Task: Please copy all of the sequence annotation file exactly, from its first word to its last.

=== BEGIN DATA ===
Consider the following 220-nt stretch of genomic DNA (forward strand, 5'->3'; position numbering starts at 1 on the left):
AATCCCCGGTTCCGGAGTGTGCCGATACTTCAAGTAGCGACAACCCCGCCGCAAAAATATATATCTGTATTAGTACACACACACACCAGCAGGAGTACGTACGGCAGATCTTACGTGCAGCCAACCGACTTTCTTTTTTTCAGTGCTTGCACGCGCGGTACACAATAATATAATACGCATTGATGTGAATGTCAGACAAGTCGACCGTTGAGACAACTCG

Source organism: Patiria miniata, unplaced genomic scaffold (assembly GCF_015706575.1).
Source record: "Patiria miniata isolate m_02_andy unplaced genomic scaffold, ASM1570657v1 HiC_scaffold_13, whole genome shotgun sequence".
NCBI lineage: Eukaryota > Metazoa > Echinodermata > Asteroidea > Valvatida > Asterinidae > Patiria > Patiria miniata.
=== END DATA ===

Consider the following 220-nt stretch of genomic DNA (forward strand, 5'->3'; position numbering starts at 1 on the left):
AATCCCCGGTTCCGGAGTGTGCCGATACTTCAAGTAGCGACAACCCCGCCGCAAAAATATATATCTGTATTAGTACACACACACACCAGCAGGAGTACGTACGGCAGATCTTACGTGCAGCCAACCGACTTTCTTTTTTTCAGTGCTTGCACGCGCGGTACACAATAATATAATACGCATTGATGTGAATGTCAGACAAGTCGACCGTTGAGACAACTCG

Source organism: Patiria miniata, unplaced genomic scaffold (assembly GCF_015706575.1).
Source record: "Patiria miniata isolate m_02_andy unplaced genomic scaffold, ASM1570657v1 HiC_scaffold_13, whole genome shotgun sequence".
NCBI lineage: Eukaryota > Metazoa > Echinodermata > Asteroidea > Valvatida > Asterinidae > Patiria > Patiria miniata.